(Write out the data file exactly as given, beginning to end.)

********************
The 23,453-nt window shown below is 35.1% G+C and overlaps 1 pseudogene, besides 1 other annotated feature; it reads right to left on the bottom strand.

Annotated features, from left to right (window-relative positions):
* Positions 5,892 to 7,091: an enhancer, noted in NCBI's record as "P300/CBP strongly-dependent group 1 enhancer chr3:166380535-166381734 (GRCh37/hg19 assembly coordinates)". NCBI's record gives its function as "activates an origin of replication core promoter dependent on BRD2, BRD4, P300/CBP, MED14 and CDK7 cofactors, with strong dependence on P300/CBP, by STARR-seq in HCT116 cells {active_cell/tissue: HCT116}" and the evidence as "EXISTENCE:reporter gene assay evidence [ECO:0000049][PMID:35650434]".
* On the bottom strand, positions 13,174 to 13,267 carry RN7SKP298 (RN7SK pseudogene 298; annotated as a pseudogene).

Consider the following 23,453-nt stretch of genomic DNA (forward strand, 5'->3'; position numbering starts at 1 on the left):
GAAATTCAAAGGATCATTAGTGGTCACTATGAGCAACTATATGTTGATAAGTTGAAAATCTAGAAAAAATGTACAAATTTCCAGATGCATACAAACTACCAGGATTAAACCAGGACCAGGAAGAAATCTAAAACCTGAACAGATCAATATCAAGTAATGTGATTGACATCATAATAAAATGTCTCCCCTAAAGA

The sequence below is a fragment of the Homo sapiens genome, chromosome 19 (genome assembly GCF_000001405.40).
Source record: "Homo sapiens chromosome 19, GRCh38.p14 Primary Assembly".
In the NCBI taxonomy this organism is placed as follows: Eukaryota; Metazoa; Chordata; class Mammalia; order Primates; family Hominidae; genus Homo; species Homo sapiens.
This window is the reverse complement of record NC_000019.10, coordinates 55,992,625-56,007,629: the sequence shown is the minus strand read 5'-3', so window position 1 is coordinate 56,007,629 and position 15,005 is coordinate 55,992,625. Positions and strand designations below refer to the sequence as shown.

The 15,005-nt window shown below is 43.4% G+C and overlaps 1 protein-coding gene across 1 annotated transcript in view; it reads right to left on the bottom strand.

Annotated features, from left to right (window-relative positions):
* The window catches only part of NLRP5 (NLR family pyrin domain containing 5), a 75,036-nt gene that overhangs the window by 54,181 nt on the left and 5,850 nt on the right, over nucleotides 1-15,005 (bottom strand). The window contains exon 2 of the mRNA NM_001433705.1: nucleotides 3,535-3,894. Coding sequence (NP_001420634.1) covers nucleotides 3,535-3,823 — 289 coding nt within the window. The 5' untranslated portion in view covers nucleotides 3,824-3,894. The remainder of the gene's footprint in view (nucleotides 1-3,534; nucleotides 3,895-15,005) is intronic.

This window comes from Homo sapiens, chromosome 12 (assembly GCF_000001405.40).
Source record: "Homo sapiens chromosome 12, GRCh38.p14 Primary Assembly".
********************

The 23,453-nt window shown below is 35.1% G+C and overlaps 1 pseudogene, besides 1 other annotated feature; it reads right to left on the bottom strand.

Annotated features, from left to right (window-relative positions):
* Positions 5,892 to 7,091: an enhancer, noted in NCBI's record as "P300/CBP strongly-dependent group 1 enhancer chr3:166380535-166381734 (GRCh37/hg19 assembly coordinates)". NCBI's record gives its function as "activates an origin of replication core promoter dependent on BRD2, BRD4, P300/CBP, MED14 and CDK7 cofactors, with strong dependence on P300/CBP, by STARR-seq in HCT116 cells {active_cell/tissue: HCT116}" and the evidence as "EXISTENCE:reporter gene assay evidence [ECO:0000049][PMID:35650434]".
* On the bottom strand, positions 13,174 to 13,267 carry RN7SKP298 (RN7SK pseudogene 298; annotated as a pseudogene).

Consider the following 23,453-nt stretch of genomic DNA (forward strand, 5'->3'; position numbering starts at 1 on the left):
GAAATTCAAAGGATCATTAGTGGTCACTATGAGCAACTATATGTTGATAAGTTGAAAATCTAGAAAAAATGTACAAATTTCCAGATGCATACAAACTACCAGGATTAAACCAGGACCAGGAAGAAATCTAAAACCTGAACAGATCAATATCAAGTAATGTGATTGACATCATAATAAAATGTCTCCCCTAAAGA

The sequence below is a fragment of the Homo sapiens genome, chromosome 19 (genome assembly GCF_000001405.40).
Source record: "Homo sapiens chromosome 19, GRCh38.p14 Primary Assembly".
In the NCBI taxonomy this organism is placed as follows: Eukaryota; Metazoa; Chordata; class Mammalia; order Primates; family Hominidae; genus Homo; species Homo sapiens.
This window is the reverse complement of record NC_000019.10, coordinates 55,992,625-56,007,629: the sequence shown is the minus strand read 5'-3', so window position 1 is coordinate 56,007,629 and position 15,005 is coordinate 55,992,625. Positions and strand designations below refer to the sequence as shown.

The 15,005-nt window shown below is 43.4% G+C and overlaps 1 protein-coding gene across 1 annotated transcript in view; it reads right to left on the bottom strand.

Annotated features, from left to right (window-relative positions):
* The window catches only part of NLRP5 (NLR family pyrin domain containing 5), a 75,036-nt gene that overhangs the window by 54,181 nt on the left and 5,850 nt on the right, over nucleotides 1-15,005 (bottom strand). The window contains exon 2 of the mRNA NM_001433705.1: nucleotides 3,535-3,894. Coding sequence (NP_001420634.1) covers nucleotides 3,535-3,823 — 289 coding nt within the window. The 5' untranslated portion in view covers nucleotides 3,824-3,894. The remainder of the gene's footprint in view (nucleotides 1-3,534; nucleotides 3,895-15,005) is intronic.

This window comes from Homo sapiens, chromosome 12 (assembly GCF_000001405.40).
Source record: "Homo sapiens chromosome 12, GRCh38.p14 Primary Assembly".